I hear the harmonic melodies from the 1963 hit song “My Boyfriend’s Back” by The Angels playfully ringing in my ears, although the lyrics are slightly altered...
“Mikal Bridges is back and you’re gonna be in trouble! Hey-la-day-la, Mikal is back!”
Now that Phoenix Suns fans are certain that Mikal Bridges is present in Orlando with the team and practicing, we gleefully can resume our love affair with the second year forward from Villanova. The progression Bridges has displayed during the 2019-20 season has fortified our trust in his abilities. The expectations for his involvement in the next Suns renaissance continue to excite with every possession. If Devin Booker and Deandre Ayton are the steak and potatoes, Mikal Bridges is the seasoning that makes it work as a five-star meal.
Mikal Bridges is the Suns official “glue guy”.
Every winnimg team has them. They are players that hold the roster together, rise up and excel when the obstacles seem insurmountable, and dig into the trenches, chucking Molotav cocktails over the concertina wire at the enemy. They are more than simply “role players”.
Draymond Green. Bruce Bowen. Shane Battier. Shawn Marion. Mikal Bridges? Okay, clearly I’m getting ahead of myself.
What is impressive about Bridges is his continual growth. How often have Suns lottery picks in the past decade displayed second season improvement? The correct answer is “few and far between”. Bridges has showcased his ability to change his shot, increase his defensive intensity, and even get to the rim on occasion with this freaky length and underrated athletic ability.
And we love him for it.
But we weren’t always sure Monty Williams had faith in him.
A continual frustration this season was Williams neglecting to start Bridges. Dario Saric continued to receive the starting nod over the young player even as the obvious choice (to the fan base) was to go with the defensive-minded Mikal. The season took some twists and turns comparable to the Road to Hana on Maui, but on January 28, 2020, Monty Williams pulled the lever on the ‘BOBRA’.
The Suns cooked the Mavs to a tune of 133-104 that evening. The future of the Suns was born, and Glue Guy Mikal Bridges was the linchpin that made it work.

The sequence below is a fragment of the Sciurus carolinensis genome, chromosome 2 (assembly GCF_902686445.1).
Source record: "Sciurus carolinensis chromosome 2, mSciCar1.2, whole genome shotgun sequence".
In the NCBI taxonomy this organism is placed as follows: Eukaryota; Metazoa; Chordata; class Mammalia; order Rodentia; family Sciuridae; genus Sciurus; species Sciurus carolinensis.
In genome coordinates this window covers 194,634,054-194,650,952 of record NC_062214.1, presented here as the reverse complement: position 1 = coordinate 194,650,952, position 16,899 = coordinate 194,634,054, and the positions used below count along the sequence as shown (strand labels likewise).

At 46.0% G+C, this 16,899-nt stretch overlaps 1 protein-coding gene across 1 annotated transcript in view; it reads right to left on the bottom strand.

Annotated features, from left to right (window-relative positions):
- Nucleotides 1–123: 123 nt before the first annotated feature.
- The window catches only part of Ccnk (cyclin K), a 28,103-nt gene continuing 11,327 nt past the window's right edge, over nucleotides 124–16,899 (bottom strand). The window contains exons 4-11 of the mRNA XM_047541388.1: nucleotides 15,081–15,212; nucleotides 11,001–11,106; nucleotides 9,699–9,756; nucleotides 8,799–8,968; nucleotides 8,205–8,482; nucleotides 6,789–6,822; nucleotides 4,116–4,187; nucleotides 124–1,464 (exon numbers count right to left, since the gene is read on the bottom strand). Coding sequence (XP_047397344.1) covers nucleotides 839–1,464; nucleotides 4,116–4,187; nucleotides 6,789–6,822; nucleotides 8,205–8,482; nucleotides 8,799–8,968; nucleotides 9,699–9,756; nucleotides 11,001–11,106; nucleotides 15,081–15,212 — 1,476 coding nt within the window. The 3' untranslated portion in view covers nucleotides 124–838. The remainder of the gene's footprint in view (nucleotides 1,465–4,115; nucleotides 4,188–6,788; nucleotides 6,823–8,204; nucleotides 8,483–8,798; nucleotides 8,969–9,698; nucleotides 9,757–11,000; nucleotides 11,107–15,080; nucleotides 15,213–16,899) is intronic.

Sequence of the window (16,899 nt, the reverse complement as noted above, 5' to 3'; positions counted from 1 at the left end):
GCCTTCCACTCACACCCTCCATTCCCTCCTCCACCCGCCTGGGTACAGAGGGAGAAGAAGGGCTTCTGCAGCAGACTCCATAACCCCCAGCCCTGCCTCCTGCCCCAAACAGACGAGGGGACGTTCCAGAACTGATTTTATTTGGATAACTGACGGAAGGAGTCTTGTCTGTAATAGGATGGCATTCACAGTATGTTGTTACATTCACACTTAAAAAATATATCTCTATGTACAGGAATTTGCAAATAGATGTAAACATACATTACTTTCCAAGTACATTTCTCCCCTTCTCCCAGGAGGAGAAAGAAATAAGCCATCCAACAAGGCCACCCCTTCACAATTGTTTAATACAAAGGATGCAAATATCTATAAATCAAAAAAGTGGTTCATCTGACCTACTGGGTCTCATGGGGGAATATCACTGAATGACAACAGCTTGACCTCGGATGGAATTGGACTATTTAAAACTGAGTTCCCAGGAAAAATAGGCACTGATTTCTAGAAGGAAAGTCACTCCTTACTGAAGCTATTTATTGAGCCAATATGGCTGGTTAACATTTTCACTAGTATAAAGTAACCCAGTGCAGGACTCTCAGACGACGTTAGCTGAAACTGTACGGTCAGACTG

Sidenote: I continue to take credit for dubbing it the BOBRA lineup. If you can find someone who said it earlier, I’ll graciously step off the BOBRA throne and rejoin the peasants.
BOBRA (Book, Oubre, Bridges, Rubio, Ayton)— Suns JAM Session Podcast (@SunsJAM) January 29, 2020
The leap from role player to “NBA Glue Guy” is not easy. You needed be tested. You need to earn the moniker. The ability to adjust to the needs of the team, understand what your weaknesses are, and fulfill your role effectively and consistently are required. You’re not to most flashy player or the loudest in the locker room. No, you’re the guy who simply G.S.D.’s it every game (Get’s Stuff Done...the PG version).
Mikal may not be 100% of the way there yet. But his efforts are turning heads and he is well on his path to earning this honorable status.
Let’s look at some of the aspects of Mikal’s growth that are earning him the glue guy status.
Adjusting His Confidence
Following practice on Saturday, both Monty Williams and Mikal Bridges sat with the media via Zoom and shared their thoughts on Mikal’s journey this season.
A second year player’s road is an intriguing one, especially for that of a lottery pick. Although the expectations to perform are overshadowed by fellow 2018 NBA Draft class teammate Deandre Ayton, pressure still is present. Unlike previous regimes in Phoenix, who gave rookies minutes like Oprah gives soccer moms new cars, Monty Williams has not provided an abundance of playing time to young players simply because of their draft status.
“He went through the ups and downs of being a second year player with the expectations,” Monty stated. “He wasn’t gifted any minutes. I was pretty tough on him to start the season, which may have helped or may not have.”
Mikal echoed those sentiments as admitted he was told he “needed to work a little harder to get back to where he was at the end of his first season.”
This may explain why it took so long for Monty to give him a chance in a consistent starting role. Yes, injuries permitted Mikal to receive sporadic starts in December, with his first start coming on December 14, 2019 in Mexico City against the San Antonio Spurs (that game still pisses me off). But that was out of Williams’ control. Monty wanted more from Mikal.
“You saw a guy who was in a national program in college, he gets drafted pretty high. So he goes from one coach in one system to another coach and here comes another coach in his second year,” Monty explained. “So that was a lot of change for him and I think it took him a minute to adapt to all of that change.”
The season progressed and so did Mikal. He earned more minutes with his play and his attitude, as Monty noted, “Mikal has an edge to him. Guys respect the heck out of him because he competes every day. He gets the toughest matchup every time I put him on the floor. He makes the right plays.”
A drill sergeant in basic training once told me, “Nothing good in life is easy”. Put the work in and results will follow. Thankfully for the Phoenix Suns, their 10th pick in ’18 has been putting the work in, and Williams has noticed.